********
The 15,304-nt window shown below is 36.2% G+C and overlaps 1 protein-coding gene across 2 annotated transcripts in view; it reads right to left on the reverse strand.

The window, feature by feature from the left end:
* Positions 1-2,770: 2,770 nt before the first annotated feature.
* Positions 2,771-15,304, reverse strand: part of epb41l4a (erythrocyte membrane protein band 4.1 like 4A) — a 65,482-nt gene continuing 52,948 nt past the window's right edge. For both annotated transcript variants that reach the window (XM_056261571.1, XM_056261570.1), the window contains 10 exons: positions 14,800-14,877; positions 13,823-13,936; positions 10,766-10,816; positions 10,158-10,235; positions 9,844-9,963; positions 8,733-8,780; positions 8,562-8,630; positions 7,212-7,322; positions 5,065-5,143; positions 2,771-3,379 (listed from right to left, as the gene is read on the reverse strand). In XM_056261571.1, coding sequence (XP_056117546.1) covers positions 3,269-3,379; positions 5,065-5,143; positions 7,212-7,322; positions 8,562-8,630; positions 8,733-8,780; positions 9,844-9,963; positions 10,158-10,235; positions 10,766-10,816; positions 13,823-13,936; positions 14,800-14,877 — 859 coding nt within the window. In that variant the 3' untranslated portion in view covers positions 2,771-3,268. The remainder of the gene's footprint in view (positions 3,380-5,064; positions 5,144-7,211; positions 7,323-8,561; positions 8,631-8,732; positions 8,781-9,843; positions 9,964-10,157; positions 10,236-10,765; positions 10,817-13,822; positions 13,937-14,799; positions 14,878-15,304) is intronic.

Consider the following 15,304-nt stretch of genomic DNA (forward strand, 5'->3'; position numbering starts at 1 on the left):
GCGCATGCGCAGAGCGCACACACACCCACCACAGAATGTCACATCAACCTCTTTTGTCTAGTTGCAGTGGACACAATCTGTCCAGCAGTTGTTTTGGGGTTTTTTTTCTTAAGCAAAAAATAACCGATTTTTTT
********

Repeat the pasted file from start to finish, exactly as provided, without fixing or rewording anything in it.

The 15,304-nt window shown below is 36.2% G+C and overlaps 1 protein-coding gene across 2 annotated transcripts in view; it reads right to left on the reverse strand.

The window, feature by feature from the left end:
* Positions 1-2,770: 2,770 nt before the first annotated feature.
* Positions 2,771-15,304, reverse strand: part of epb41l4a (erythrocyte membrane protein band 4.1 like 4A) — a 65,482-nt gene continuing 52,948 nt past the window's right edge. For both annotated transcript variants that reach the window (XM_056261571.1, XM_056261570.1), the window contains 10 exons: positions 14,800-14,877; positions 13,823-13,936; positions 10,766-10,816; positions 10,158-10,235; positions 9,844-9,963; positions 8,733-8,780; positions 8,562-8,630; positions 7,212-7,322; positions 5,065-5,143; positions 2,771-3,379 (listed from right to left, as the gene is read on the reverse strand). In XM_056261571.1, coding sequence (XP_056117546.1) covers positions 3,269-3,379; positions 5,065-5,143; positions 7,212-7,322; positions 8,562-8,630; positions 8,733-8,780; positions 9,844-9,963; positions 10,158-10,235; positions 10,766-10,816; positions 13,823-13,936; positions 14,800-14,877 — 859 coding nt within the window. In that variant the 3' untranslated portion in view covers positions 2,771-3,268. The remainder of the gene's footprint in view (positions 3,380-5,064; positions 5,144-7,211; positions 7,323-8,561; positions 8,631-8,732; positions 8,781-9,843; positions 9,964-10,157; positions 10,236-10,765; positions 10,817-13,822; positions 13,937-14,799; positions 14,878-15,304) is intronic.

Consider the following 15,304-nt stretch of genomic DNA (forward strand, 5'->3'; position numbering starts at 1 on the left):
GCGCATGCGCAGAGCGCACACACACCCACCACAGAATGTCACATCAACCTCTTTTGTCTAGTTGCAGTGGACACAATCTGTCCAGCAGTTGTTTTGGGGTTTTTTTTCTTAAGCAAAAAATAACCGATTTTTTT